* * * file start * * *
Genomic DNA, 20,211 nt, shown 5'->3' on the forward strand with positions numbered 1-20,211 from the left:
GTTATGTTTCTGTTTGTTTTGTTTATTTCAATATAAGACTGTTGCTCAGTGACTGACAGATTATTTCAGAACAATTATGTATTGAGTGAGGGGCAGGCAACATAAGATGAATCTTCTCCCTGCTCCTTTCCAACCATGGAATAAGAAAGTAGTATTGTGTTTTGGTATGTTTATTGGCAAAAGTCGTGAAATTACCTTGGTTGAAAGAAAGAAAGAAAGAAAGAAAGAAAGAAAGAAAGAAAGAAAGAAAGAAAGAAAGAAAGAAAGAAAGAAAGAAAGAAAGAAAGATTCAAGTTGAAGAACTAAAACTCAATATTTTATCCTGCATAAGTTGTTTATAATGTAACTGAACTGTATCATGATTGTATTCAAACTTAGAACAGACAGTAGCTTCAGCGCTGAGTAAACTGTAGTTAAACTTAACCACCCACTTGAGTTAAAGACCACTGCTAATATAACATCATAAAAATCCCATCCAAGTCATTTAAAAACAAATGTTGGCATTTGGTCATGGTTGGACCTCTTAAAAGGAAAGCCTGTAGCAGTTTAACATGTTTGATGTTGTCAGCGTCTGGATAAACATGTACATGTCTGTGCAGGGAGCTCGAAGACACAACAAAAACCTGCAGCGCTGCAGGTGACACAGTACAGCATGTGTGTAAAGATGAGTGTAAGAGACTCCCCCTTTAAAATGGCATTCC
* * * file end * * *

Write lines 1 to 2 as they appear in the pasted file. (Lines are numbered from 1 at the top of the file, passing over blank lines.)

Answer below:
Genomic DNA, 20,211 nt, shown 5'->3' on the forward strand with positions numbered 1-20,211 from the left:
GTTATGTTTCTGTTTGTTTTGTTTATTTCAATATAAGACTGTTGCTCAGTGACTGACAGATTATTTCAGAACAATTATGTATTGAGTGAGGGGCAGGCAACATAAGATGAATCTTCTCCCTGCTCCTTTCCAACCATGGAATAAGAAAGTAGTATTGTGTTTTGGTATGTTTATTGGCAAAAGTCGTGAAATTACCTTGGTTGAAAGAAAGAAAGAAAGAAAGAAAGAAAGAAAGAAAGAAAGAAAGAAAGAAAGAAAGAAAGAAAGAAAGAAAGAAAGAAAGAAAGATTCAAGTTGAAGAACTAAAACTCAATATTTTATCCTGCATAAGTTGTTTATAATGTAACTGAACTGTATCATGATTGTATTCAAACTTAGAACAGACAGTAGCTTCAGCGCTGAGTAAACTGTAGTTAAACTTAACCACCCACTTGAGTTAAAGACCACTGCTAATATAACATCATAAAAATCCCATCCAAGTCATTTAAAAACAAATGTTGGCATTTGGTCATGGTTGGACCTCTTAAAAGGAAAGCCTGTAGCAGTTTAACATGTTTGATGTTGTCAGCGTCTGGATAAACATGTACATGTCTGTGCAGGGAGCTCGAAGACACAACAAAAACCTGCAGCGCTGCAGGTGACACAGTACAGCATGTGTGTAAAGATGAGTGTAAGAGACTCCCCCTTTAAAATGGCATTCC